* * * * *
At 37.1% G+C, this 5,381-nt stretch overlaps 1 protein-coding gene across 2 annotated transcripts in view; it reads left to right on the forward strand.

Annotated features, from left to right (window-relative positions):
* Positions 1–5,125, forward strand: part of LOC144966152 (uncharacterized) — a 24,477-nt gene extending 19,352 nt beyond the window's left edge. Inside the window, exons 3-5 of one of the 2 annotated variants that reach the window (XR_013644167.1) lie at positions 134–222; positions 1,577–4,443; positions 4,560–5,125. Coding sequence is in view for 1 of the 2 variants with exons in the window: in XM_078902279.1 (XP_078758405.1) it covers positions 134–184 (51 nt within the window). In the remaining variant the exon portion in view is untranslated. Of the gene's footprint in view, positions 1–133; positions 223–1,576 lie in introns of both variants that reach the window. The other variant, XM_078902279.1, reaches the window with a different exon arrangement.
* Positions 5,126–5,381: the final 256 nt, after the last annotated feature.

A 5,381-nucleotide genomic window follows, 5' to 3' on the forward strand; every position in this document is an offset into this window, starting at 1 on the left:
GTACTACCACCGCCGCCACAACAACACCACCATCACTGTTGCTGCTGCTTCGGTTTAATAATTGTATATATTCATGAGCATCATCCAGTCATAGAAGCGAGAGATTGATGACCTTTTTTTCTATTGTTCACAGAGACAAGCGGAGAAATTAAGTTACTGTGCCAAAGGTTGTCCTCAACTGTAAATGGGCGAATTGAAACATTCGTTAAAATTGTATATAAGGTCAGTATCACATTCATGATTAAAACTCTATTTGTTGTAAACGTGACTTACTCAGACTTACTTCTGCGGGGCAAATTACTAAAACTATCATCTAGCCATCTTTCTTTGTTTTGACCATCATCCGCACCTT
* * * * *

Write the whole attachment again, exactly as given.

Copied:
At 37.1% G+C, this 5,381-nt stretch overlaps 1 protein-coding gene across 2 annotated transcripts in view; it reads left to right on the forward strand.

Annotated features, from left to right (window-relative positions):
* Positions 1–5,125, forward strand: part of LOC144966152 (uncharacterized) — a 24,477-nt gene extending 19,352 nt beyond the window's left edge. Inside the window, exons 3-5 of one of the 2 annotated variants that reach the window (XR_013644167.1) lie at positions 134–222; positions 1,577–4,443; positions 4,560–5,125. Coding sequence is in view for 1 of the 2 variants with exons in the window: in XM_078902279.1 (XP_078758405.1) it covers positions 134–184 (51 nt within the window). In the remaining variant the exon portion in view is untranslated. Of the gene's footprint in view, positions 1–133; positions 223–1,576 lie in introns of both variants that reach the window. The other variant, XM_078902279.1, reaches the window with a different exon arrangement.
* Positions 5,126–5,381: the final 256 nt, after the last annotated feature.

A 5,381-nucleotide genomic window follows, 5' to 3' on the forward strand; every position in this document is an offset into this window, starting at 1 on the left:
GTACTACCACCGCCGCCACAACAACACCACCATCACTGTTGCTGCTGCTTCGGTTTAATAATTGTATATATTCATGAGCATCATCCAGTCATAGAAGCGAGAGATTGATGACCTTTTTTTCTATTGTTCACAGAGACAAGCGGAGAAATTAAGTTACTGTGCCAAAGGTTGTCCTCAACTGTAAATGGGCGAATTGAAACATTCGTTAAAATTGTATATAAGGTCAGTATCACATTCATGATTAAAACTCTATTTGTTGTAAACGTGACTTACTCAGACTTACTTCTGCGGGGCAAATTACTAAAACTATCATCTAGCCATCTTTCTTTGTTTTGACCATCATCCGCACCTT